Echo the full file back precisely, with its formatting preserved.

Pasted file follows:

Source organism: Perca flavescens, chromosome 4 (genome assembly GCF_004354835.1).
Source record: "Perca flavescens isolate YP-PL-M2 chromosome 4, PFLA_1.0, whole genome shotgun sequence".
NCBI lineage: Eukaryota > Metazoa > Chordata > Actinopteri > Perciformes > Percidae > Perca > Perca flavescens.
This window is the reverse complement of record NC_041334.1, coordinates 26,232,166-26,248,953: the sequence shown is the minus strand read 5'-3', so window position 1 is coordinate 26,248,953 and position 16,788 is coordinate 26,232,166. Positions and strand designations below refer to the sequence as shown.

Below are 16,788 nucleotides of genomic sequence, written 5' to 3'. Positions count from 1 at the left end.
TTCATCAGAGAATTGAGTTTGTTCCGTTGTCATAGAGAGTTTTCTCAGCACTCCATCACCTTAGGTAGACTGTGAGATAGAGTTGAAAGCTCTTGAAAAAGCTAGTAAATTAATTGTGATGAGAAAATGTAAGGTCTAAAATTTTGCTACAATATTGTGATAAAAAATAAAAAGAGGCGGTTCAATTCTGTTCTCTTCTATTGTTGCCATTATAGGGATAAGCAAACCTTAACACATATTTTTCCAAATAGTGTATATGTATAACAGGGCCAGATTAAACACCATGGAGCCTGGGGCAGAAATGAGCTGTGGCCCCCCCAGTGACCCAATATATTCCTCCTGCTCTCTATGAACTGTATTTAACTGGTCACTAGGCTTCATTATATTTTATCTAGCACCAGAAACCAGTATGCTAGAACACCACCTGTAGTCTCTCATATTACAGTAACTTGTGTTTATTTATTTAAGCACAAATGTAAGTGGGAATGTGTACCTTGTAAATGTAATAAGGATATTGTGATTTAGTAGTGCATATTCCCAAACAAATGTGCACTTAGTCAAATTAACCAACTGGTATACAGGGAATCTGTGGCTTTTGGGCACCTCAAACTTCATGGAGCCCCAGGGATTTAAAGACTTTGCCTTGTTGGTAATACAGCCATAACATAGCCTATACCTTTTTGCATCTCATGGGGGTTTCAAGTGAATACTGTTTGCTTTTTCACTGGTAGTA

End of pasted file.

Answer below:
Source organism: Perca flavescens, chromosome 4 (genome assembly GCF_004354835.1).
Source record: "Perca flavescens isolate YP-PL-M2 chromosome 4, PFLA_1.0, whole genome shotgun sequence".
NCBI lineage: Eukaryota > Metazoa > Chordata > Actinopteri > Perciformes > Percidae > Perca > Perca flavescens.
This window is the reverse complement of record NC_041334.1, coordinates 26,232,166-26,248,953: the sequence shown is the minus strand read 5'-3', so window position 1 is coordinate 26,248,953 and position 16,788 is coordinate 26,232,166. Positions and strand designations below refer to the sequence as shown.

Below are 16,788 nucleotides of genomic sequence, written 5' to 3'. Positions count from 1 at the left end.
TTCATCAGAGAATTGAGTTTGTTCCGTTGTCATAGAGAGTTTTCTCAGCACTCCATCACCTTAGGTAGACTGTGAGATAGAGTTGAAAGCTCTTGAAAAAGCTAGTAAATTAATTGTGATGAGAAAATGTAAGGTCTAAAATTTTGCTACAATATTGTGATAAAAAATAAAAAGAGGCGGTTCAATTCTGTTCTCTTCTATTGTTGCCATTATAGGGATAAGCAAACCTTAACACATATTTTTCCAAATAGTGTATATGTATAACAGGGCCAGATTAAACACCATGGAGCCTGGGGCAGAAATGAGCTGTGGCCCCCCCAGTGACCCAATATATTCCTCCTGCTCTCTATGAACTGTATTTAACTGGTCACTAGGCTTCATTATATTTTATCTAGCACCAGAAACCAGTATGCTAGAACACCACCTGTAGTCTCTCATATTACAGTAACTTGTGTTTATTTATTTAAGCACAAATGTAAGTGGGAATGTGTACCTTGTAAATGTAATAAGGATATTGTGATTTAGTAGTGCATATTCCCAAACAAATGTGCACTTAGTCAAATTAACCAACTGGTATACAGGGAATCTGTGGCTTTTGGGCACCTCAAACTTCATGGAGCCCCAGGGATTTAAAGACTTTGCCTTGTTGGTAATACAGCCATAACATAGCCTATACCTTTTTGCATCTCATGGGGGTTTCAAGTGAATACTGTTTGCTTTTTCACTGGTAGTA